Solicitors today passed a motion of no-confidence in the president and chief executive of the Law Society over their handling of negotiations with the Lord Chancellor about changes to criminal legal aid.
The society’s ruling council is now meeting in emergency session to debate its response to the result of the special general meeting (SGM), which is not binding.
The vote was unexpectedly narrow given the loud vocal support during the meeting for those speaking in favour of the motion – 228 in favour, 213 against and nine abstentions.
The votes against were swelled by the presence of council members ahead of their specially convened meeting.
Both James Parry, the Liverpool criminal defence solicitor who proposed the motion, and Law Society chief executive Des Hudson said they had no intention of following up the vote with a ballot of the entire profession, although other members still have 28 days to call one. Mr Hudson said the SGM had cost £120,000 to organise and that a profession-wide ballot would cost a further £80,000.
Mr Parry told Legal Futures that he was “quite content” with the outcome of the SGM and a further ballot “could be an added distraction”. Instead he called on the society to “move towards getting its act together… and work for the profession”. He urged its leaders to engage with him and other criminal defence solicitors, saying one lesson of the SGM was that the society had failed to communicate properly with its members.
“I want it to become a more effective and campaigning organisation,” Mr Parry said.
He said it was for president Nick Fluck and chief executive Des Hudson to consider their positions in light of the vote.
Speaking to reporters after the SGM, Mr Hudson said the current focus was on research on the reforms that will shortly be published and other pressing issues. “Once we have dealt with our duties to our members, we will then consider other things,” he said.
While indicating that the society would maintain its position, he acknowledged that “there are questions about how we consult our members”. In his opening remarks to the SGM, Mr Parry called on the society to “abandon its culture of secrecy”.
He also compared Chancery Lane’s position to that of Neville Chamberlain before World War II. “Appeasement didn’t work then and it’s unlikely to work now,” he said. “We need to the Law Society to get in line with the other practitioner bodies.”
Mr Parry argued that civil legal aid specialists, conveyancers and personal injury lawyers had all been let down by the Law Society in the past. “We must call the Law Society to account… if we don’t, we face the destruction of the legal aid system and many of our businesses.”
During the SGM, several solicitors argued that the society did not have mandate to reach the agreement it did with the Lord Chancellor, saying that they should have been consulted before doing so.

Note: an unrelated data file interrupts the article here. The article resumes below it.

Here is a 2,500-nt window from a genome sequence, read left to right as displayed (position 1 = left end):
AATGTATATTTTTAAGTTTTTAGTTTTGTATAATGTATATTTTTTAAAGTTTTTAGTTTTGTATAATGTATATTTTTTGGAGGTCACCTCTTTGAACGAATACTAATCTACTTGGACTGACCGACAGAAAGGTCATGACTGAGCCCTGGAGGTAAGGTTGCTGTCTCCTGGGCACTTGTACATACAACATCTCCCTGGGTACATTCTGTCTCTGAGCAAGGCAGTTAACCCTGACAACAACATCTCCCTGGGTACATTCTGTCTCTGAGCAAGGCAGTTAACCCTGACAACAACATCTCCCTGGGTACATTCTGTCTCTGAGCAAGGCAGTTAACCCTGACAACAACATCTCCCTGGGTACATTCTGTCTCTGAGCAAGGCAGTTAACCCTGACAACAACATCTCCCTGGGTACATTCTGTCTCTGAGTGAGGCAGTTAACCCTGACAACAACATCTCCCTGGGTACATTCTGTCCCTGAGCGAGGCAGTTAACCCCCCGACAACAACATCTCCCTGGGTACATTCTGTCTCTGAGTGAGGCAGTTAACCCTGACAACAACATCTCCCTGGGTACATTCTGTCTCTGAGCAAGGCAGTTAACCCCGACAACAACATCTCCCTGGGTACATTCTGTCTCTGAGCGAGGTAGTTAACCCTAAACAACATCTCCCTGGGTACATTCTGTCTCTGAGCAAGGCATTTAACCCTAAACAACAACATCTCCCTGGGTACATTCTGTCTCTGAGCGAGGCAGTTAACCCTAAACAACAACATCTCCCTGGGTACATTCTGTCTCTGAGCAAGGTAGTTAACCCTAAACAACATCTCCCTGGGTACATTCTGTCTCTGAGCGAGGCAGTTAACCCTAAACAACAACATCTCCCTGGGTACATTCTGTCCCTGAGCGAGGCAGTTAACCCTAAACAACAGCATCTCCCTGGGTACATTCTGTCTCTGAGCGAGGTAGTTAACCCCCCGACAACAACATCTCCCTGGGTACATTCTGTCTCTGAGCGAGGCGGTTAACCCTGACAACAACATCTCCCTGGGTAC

“No one’s asked me if I’m prepared to be put out of business,” said solicitor Graham Pressler.
The society was criticised for not being vocal in its opposition to the government’s policy – there was not even a letter-writing campaign, one speaker noted – and for leaving it to others to take the fight to the Ministry of Justice.
Well-known solicitor Louise Christian said she was voting in favour of the motion for one reason: “I want the Law Society to be a campaigning organisation… not for us, but for our clients.”
In the post-SGM press briefing, Mr Fluck said that “campaigns come in all sorts of flavours – the campaign flavour we’ve selected is engagement”.
All of the speakers against the motion had strong connections with the Law Society, with the exception of two City solicitors. One, Alistair Douglas, chairman of the City of London Law Society, described the SGM as an “embarrassment” and said a vote of no-confidence would damage Chancery Lane’s wider credibility.
Mr Hudson told the press that “some of our [criminal solicitor] members do not reflect the views of Mr Parry” – but acknowledged that none of them had spoken up at the SGM. He also indicated that this lack of a united view meant any move towards direct action would not succeed; Mr Fluck said the Bar was much more cohesive.
Joy Merriam, the council member for criminal defence and past chair of the Criminal Law Solicitors Association, told members that she had been persuaded that the society’s current approach was the best one and that more firms would survive than would have done under either price competitive tendering or the proposals of the Big Firms Group, which would see the current 1,600 criminal law firms reduced to 250-300.
Fellow council member Sundeep Bhatia argued that to vote for the motion would allow the likes of the Big Firms Group to step in and influence government.
However, member Martin Scarborough said that the choice being presented to criminal solicitors was “either a gunshot to the head or to bleed to death”.
“The only way the government will listen is if we take direct action,” he said. Several speakers called on solicitors to join the Criminal Bar Association’s day of action on 6 January.
In his remarks to the SGM, Mr Fluck pointed to the concessions secured so far. “None of these is insignificant, none of them were easily won, but there is still more to play for. I think we can get more concessions if we work together.
“I believe the changes we’ve achieved, because of the approach we’ve taken, gives many criminal legal aid practitioners and their firms, opportunities for survival that did not exist before.”